Earthquaker Devices Arpanoid

Earthquaker Devices is one of most successful pedal manufacturers to emerge from the boutique effect world. By offering solidly constructed, great looking and sounding pedals at an affordable price point, they have shaken up the market like a 5.0 trembler. Though they offer standard effects like overdrive, fuzz, distortion, and compression, Earthquaker also occasionally pushes the pedal envelope with something like the Arpanoid ($225 list).

This attractively designed, compact, true bypass pedal takes single and multiple guitar notes and arpeggiates them in an adjustable ascending or descending scale; 8 expandable modes work in any key. The dry signal is all analog; the wet signal is exclusively digital.


The Wet control adjusts the amount of effect signal, while Dry does likewise for the dry signal. Unity gain is around noon with the Arpanoid offering considerable boost in level from there on up, so be careful or some of those low octaves might stress your amp. Rate adjusts the speed of the arpeggiated sequence.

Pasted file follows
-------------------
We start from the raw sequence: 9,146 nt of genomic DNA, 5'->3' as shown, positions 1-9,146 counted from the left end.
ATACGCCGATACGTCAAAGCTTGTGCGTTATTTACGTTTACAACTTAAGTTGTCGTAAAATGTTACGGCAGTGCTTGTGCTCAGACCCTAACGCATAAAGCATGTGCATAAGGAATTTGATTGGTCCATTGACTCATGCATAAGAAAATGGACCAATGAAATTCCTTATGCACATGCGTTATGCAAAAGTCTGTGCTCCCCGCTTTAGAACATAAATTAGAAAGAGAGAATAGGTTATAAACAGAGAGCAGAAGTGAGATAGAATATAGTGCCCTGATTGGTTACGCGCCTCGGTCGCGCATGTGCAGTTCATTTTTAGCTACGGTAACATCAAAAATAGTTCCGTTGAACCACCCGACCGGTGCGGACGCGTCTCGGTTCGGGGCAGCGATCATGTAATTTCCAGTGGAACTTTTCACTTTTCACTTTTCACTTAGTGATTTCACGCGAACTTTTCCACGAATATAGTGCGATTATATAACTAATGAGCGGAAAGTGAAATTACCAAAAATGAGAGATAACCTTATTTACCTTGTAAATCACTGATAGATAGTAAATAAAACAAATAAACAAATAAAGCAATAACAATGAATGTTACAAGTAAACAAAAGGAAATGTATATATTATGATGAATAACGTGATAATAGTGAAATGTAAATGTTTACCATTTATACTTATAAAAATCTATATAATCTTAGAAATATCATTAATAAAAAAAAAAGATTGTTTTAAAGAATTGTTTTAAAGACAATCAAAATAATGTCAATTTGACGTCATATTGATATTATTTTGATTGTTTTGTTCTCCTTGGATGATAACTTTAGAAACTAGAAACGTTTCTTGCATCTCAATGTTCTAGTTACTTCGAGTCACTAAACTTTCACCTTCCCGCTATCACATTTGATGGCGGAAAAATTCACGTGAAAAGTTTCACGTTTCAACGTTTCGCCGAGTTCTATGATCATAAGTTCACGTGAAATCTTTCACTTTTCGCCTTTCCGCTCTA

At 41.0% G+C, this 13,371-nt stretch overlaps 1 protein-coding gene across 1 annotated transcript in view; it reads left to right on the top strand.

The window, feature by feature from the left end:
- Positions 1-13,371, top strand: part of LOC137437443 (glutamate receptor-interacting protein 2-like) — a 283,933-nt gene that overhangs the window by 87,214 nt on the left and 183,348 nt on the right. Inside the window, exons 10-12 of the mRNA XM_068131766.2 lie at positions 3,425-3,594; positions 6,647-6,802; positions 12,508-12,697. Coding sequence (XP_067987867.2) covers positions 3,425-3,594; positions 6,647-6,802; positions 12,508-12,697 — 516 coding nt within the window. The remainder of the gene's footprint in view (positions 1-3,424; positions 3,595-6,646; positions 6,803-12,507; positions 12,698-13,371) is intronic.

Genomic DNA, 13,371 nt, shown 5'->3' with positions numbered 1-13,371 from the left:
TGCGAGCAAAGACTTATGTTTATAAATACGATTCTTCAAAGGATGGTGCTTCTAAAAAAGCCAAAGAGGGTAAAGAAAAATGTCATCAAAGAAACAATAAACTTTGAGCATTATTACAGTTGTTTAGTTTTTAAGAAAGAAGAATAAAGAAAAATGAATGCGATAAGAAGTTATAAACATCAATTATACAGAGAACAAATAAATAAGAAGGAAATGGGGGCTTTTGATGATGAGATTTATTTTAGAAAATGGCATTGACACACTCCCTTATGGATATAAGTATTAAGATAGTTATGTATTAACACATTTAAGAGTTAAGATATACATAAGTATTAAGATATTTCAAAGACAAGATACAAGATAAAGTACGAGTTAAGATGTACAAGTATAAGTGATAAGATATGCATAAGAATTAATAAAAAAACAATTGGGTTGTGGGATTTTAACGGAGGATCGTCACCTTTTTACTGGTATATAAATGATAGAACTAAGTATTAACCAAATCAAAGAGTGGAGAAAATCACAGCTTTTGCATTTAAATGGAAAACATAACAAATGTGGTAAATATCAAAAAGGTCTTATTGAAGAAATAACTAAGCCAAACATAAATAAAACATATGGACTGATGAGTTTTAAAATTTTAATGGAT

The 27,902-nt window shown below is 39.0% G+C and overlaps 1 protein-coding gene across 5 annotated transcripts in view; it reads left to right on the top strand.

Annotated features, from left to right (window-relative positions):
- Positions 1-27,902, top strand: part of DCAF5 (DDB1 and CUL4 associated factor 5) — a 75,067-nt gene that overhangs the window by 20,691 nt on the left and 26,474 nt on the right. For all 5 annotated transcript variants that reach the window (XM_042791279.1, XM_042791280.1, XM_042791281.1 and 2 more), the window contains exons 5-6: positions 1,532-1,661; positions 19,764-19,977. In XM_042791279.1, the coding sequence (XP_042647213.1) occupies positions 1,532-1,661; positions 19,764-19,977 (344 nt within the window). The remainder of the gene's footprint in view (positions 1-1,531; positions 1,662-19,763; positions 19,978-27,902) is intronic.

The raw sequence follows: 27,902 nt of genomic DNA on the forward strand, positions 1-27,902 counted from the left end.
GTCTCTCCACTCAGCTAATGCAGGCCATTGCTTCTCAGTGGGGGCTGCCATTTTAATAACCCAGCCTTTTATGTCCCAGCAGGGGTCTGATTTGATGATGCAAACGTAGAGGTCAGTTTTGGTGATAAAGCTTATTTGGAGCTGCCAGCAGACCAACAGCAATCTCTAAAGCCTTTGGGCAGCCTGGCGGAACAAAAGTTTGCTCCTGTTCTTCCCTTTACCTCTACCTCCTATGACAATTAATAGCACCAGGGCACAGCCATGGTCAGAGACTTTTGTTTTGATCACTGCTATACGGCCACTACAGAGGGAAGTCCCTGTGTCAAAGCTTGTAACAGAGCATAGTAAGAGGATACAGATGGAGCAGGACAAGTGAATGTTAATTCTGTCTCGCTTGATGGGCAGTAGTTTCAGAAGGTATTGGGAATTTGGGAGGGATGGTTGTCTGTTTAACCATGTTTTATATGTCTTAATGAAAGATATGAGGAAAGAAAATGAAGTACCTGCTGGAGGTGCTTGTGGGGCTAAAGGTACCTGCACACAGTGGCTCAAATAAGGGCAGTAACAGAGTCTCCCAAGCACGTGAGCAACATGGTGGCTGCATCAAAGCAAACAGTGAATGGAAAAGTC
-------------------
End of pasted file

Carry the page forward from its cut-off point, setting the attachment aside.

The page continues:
Step selects how many notes are in the sequence. This allowed me to create a wider range of effects than simply arpeggios. The toggle Switch controls the direction of the sequence: Up (the sequence continually repeats going up)  Up/Down (continually repeating up then back down), and Down (continually repeating going down).

The 8 position Mode selector switch chooses the octave and key:

1: Major: -1 octave to root.
2: Major: root to +1 octave.
3: Major: -1 octave through +1
4: Major: Random pattern
5: Minor: -1 octave to root.
6: Minor: root to +1 octave.
7: Minor: -1 octave through +1
8: Minor: Random pattern

Earthquaker suggests you treat the Arpanoid like a new instrument, taking the time to learn how it works—this is good advice. There is no tap tempo so working with a drummer live it would be best for you to start the sequence and have the percussionist follow. With a little tweaking I (in the audio clip) and the folks in the videos above were able to match up a variety of sequences with a drum pattern. It may not be exactly locked but I found it nevertheless creates a very musical effect.

Check out these clips and let’s hear what you think.

It is only a matter of time before some creative guitarist figures out a way to use this as an integral part of a distinctively modern sound—maybe it will be you.


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